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Payments for Watershed Services in Developing Countries

Published by the American Society of Agricultural and Biological Engineers, St. Joseph, Michigan

Citation:  21st Century Watershed Technology: Improving Water Quality and Environment Conference Proceedings, 29 March - 3 April 2008, Concepcion, Chile  701P0208cd.(doi:10.13031/2013.24302)
Authors:   Theo A Dillaha, Paul J Ferraro, Marjorie Huang, Shyam Upadhyaya, Douglas Southgate, Sven Wunder, Rohit Jindal, John Kerr
Keywords:   Payments for watershed services, payments for environmental services, conservation, watershed management, environmental protection, Africa, Asia, Latin America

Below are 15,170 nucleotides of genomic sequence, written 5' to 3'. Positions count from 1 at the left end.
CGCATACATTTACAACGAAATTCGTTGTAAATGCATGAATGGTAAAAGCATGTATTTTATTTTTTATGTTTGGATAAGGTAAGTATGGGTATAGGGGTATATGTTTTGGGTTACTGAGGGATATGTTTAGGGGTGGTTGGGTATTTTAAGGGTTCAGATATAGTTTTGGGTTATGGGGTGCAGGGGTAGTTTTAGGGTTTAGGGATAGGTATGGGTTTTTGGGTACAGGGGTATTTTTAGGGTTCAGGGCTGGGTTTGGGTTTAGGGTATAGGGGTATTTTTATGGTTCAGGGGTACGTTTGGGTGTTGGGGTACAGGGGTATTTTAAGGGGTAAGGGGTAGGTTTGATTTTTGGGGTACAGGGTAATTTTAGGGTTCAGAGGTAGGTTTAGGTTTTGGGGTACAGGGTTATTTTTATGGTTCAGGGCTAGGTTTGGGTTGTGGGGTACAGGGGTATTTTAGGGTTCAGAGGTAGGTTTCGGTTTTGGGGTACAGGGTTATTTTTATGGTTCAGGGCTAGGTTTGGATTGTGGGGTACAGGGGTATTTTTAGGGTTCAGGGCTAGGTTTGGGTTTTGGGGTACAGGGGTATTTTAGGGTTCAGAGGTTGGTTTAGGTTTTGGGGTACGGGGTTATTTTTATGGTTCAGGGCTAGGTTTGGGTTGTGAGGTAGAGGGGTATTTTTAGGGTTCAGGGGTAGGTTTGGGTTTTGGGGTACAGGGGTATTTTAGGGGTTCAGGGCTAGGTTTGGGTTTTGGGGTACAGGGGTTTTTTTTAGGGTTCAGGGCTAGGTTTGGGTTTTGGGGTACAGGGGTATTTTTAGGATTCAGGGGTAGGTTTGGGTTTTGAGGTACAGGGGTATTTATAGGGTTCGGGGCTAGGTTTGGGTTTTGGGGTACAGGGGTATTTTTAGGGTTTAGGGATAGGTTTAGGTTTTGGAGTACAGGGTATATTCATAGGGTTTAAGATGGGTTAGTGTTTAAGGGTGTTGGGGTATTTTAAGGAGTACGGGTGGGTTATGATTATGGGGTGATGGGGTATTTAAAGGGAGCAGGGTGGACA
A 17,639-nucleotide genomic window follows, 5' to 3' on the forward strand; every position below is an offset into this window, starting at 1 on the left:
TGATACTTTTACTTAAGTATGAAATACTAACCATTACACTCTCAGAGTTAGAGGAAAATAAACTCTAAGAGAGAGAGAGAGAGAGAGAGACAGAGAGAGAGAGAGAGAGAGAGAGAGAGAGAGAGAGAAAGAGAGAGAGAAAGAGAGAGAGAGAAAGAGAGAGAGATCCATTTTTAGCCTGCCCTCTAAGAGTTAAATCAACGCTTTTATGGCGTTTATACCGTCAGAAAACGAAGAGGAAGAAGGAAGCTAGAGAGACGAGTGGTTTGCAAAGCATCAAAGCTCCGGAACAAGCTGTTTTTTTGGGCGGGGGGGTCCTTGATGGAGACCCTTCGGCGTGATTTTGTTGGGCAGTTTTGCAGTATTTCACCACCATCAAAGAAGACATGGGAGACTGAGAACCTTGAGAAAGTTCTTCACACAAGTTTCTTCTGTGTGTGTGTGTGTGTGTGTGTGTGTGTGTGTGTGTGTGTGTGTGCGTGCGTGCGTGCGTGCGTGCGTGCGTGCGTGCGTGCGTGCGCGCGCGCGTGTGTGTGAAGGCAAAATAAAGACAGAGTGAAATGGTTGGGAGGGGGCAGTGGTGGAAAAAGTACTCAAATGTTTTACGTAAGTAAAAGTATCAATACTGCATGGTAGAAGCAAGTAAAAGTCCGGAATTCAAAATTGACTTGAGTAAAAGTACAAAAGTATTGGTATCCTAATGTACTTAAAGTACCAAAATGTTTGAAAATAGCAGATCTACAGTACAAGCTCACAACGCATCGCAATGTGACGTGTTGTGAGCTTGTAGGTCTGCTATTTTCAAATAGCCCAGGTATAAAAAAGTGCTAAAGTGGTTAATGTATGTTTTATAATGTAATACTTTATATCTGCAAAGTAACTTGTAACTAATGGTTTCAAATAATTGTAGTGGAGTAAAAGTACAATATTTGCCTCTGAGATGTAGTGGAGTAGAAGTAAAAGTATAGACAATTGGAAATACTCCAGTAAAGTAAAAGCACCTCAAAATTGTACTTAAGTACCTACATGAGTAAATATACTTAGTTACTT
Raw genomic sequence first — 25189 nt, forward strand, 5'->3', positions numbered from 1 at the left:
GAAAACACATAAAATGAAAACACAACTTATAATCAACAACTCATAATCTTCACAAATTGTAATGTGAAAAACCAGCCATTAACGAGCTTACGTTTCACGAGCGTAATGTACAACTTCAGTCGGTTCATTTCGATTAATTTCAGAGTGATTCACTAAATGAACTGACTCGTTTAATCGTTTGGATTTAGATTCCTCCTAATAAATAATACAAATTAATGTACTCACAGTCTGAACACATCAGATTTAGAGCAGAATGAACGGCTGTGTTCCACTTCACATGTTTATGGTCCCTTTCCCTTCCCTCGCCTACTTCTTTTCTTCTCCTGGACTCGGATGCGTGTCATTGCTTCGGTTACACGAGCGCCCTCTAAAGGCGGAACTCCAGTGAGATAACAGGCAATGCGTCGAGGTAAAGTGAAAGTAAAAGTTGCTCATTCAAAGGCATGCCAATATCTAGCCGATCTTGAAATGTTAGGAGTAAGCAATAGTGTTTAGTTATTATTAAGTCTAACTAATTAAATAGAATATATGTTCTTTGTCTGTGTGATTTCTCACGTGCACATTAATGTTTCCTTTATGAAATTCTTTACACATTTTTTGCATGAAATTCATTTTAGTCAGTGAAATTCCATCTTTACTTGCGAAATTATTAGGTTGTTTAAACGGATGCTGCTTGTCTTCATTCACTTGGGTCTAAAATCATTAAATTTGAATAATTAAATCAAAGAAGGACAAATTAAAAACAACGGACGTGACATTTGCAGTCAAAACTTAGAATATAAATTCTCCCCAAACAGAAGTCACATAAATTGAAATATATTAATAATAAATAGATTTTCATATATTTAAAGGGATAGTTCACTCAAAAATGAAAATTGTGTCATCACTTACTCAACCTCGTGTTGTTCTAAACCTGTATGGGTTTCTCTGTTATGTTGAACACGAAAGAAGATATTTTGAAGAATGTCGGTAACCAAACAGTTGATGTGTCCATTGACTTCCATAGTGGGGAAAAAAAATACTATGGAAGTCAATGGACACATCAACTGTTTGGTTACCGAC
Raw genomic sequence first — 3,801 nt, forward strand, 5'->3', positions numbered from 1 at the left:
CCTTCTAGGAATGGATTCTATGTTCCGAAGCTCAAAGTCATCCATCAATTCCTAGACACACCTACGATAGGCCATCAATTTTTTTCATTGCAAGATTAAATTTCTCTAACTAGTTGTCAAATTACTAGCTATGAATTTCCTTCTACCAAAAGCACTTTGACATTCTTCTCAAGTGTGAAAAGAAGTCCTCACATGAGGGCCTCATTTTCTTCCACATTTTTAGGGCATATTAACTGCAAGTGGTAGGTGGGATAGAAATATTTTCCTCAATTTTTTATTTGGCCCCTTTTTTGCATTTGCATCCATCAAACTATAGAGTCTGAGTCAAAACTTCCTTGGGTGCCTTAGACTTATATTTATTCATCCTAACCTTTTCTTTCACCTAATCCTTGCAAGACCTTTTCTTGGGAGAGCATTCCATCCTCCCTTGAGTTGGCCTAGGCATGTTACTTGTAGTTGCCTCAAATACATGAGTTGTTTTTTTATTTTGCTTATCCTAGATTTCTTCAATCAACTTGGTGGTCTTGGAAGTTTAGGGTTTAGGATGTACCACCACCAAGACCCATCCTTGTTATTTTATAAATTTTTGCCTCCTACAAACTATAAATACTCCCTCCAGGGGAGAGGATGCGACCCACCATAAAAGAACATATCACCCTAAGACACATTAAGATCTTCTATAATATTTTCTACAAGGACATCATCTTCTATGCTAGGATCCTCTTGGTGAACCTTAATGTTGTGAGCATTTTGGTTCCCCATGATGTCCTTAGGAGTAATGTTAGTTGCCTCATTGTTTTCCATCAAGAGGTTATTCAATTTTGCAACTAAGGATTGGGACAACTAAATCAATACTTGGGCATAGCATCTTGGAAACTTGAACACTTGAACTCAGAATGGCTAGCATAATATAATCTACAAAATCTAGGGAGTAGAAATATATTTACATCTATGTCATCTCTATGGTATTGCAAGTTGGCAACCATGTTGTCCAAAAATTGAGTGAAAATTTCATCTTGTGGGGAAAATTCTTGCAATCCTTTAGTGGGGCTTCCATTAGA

Payments for Watershed Services (PWS), a subset of Payments for Environmental Services (PES), are being promoted as a market-based alternative to traditional conservation programs. True PWS programs require: (1) a well-defined watershed service, (2) at least one buyer for the service, (3) at least one seller, (4) voluntary transactions between buyer(s) and seller(s), and (5) payments that are conditional on receipt of the contracted hydrologic services. In addition, poverty alleviation is an objective in many donor-driven PWS schemes. This study involved a global review of PWS and PWS-like activities in Africa, Asia, and Latin America. Most PWS activities reviewed were actually proposals or scoping/research studies, and a significant number of proposed PWS schemes had been abandoned. Most PWS programs reviewed did not satisfy all five PWS criteria, and poverty alleviation was often an additional stated goal. PWS programs were found to be the most advanced in Latin America and the least advanced in Africa, which currently has only two watershed services programs with PWS-like elements. Identified factors that tended to promote successful PWS programs included secure land tenure, technical capacity to design and manage programs, higher standards of living, countries with high urban populations and a need for improved water resources, countries in which commercializing rights to land management is culturally and politically acceptable, countries with PES enabling legislation, and countries with good governance. These factors are generally most positive in Latin America and least positive in Africa.

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